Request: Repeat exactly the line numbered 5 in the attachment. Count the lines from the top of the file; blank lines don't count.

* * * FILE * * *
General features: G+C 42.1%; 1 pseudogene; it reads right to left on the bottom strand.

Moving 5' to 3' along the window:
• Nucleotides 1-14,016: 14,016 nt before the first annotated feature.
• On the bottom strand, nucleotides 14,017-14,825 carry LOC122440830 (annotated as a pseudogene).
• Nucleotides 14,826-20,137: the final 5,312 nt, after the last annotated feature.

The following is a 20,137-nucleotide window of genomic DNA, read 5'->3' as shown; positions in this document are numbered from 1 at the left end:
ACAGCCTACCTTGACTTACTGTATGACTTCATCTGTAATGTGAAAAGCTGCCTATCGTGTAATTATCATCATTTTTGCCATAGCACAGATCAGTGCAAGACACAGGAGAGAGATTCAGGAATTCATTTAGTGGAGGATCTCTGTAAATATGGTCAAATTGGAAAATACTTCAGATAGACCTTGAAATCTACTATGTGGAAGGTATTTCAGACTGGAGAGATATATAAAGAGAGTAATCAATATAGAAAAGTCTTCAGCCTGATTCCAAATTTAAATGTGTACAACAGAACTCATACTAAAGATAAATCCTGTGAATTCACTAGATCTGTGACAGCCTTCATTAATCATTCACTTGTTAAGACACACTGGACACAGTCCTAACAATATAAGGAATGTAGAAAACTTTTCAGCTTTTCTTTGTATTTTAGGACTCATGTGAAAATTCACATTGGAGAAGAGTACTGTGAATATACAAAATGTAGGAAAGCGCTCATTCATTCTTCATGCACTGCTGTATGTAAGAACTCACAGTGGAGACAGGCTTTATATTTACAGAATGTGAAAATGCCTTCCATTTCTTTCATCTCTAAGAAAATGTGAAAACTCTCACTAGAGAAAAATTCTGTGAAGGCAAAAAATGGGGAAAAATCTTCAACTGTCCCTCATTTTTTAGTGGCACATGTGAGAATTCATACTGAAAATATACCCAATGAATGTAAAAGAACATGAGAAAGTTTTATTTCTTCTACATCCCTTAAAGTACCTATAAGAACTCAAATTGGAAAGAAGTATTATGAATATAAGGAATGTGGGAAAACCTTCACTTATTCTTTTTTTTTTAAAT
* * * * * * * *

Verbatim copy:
• Nucleotides 14,826-20,137: the final 5,312 nt, after the last annotated feature.